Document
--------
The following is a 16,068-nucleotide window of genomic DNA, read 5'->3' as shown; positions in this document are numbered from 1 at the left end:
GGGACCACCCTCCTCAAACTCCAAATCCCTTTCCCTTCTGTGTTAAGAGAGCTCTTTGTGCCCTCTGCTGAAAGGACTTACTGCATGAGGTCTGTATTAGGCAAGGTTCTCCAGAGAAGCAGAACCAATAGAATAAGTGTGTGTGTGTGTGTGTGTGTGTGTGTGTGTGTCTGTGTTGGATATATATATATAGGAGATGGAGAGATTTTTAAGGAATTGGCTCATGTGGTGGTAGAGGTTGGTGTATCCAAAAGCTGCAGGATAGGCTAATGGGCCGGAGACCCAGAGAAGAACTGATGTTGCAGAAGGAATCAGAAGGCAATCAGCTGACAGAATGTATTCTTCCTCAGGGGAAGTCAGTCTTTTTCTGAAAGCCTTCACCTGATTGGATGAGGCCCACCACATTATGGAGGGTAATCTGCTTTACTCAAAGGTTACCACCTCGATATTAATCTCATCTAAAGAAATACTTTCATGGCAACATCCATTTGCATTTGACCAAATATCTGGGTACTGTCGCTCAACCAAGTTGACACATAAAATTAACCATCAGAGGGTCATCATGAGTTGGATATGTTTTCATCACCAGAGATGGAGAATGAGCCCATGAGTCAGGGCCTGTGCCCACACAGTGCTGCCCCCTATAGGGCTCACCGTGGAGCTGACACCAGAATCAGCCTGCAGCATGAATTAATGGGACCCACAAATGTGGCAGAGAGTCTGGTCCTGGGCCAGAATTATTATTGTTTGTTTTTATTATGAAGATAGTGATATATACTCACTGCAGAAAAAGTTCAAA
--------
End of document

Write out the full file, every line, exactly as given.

The following is a 16,068-nucleotide window of genomic DNA, read 5'->3' as shown; positions in this document are numbered from 1 at the left end:
GGGACCACCCTCCTCAAACTCCAAATCCCTTTCCCTTCTGTGTTAAGAGAGCTCTTTGTGCCCTCTGCTGAAAGGACTTACTGCATGAGGTCTGTATTAGGCAAGGTTCTCCAGAGAAGCAGAACCAATAGAATAAGTGTGTGTGTGTGTGTGTGTGTGTGTGTGTGTGTCTGTGTTGGATATATATATATAGGAGATGGAGAGATTTTTAAGGAATTGGCTCATGTGGTGGTAGAGGTTGGTGTATCCAAAAGCTGCAGGATAGGCTAATGGGCCGGAGACCCAGAGAAGAACTGATGTTGCAGAAGGAATCAGAAGGCAATCAGCTGACAGAATGTATTCTTCCTCAGGGGAAGTCAGTCTTTTTCTGAAAGCCTTCACCTGATTGGATGAGGCCCACCACATTATGGAGGGTAATCTGCTTTACTCAAAGGTTACCACCTCGATATTAATCTCATCTAAAGAAATACTTTCATGGCAACATCCATTTGCATTTGACCAAATATCTGGGTACTGTCGCTCAACCAAGTTGACACATAAAATTAACCATCAGAGGGTCATCATGAGTTGGATATGTTTTCATCACCAGAGATGGAGAATGAGCCCATGAGTCAGGGCCTGTGCCCACACAGTGCTGCCCCCTATAGGGCTCACCGTGGAGCTGACACCAGAATCAGCCTGCAGCATGAATTAATGGGACCCACAAATGTGGCAGAGAGTCTGGTCCTGGGCCAGAATTATTATTGTTTGTTTTTATTATGAAGATAGTGATATATACTCACTGCAGAAAAAGTTCAAA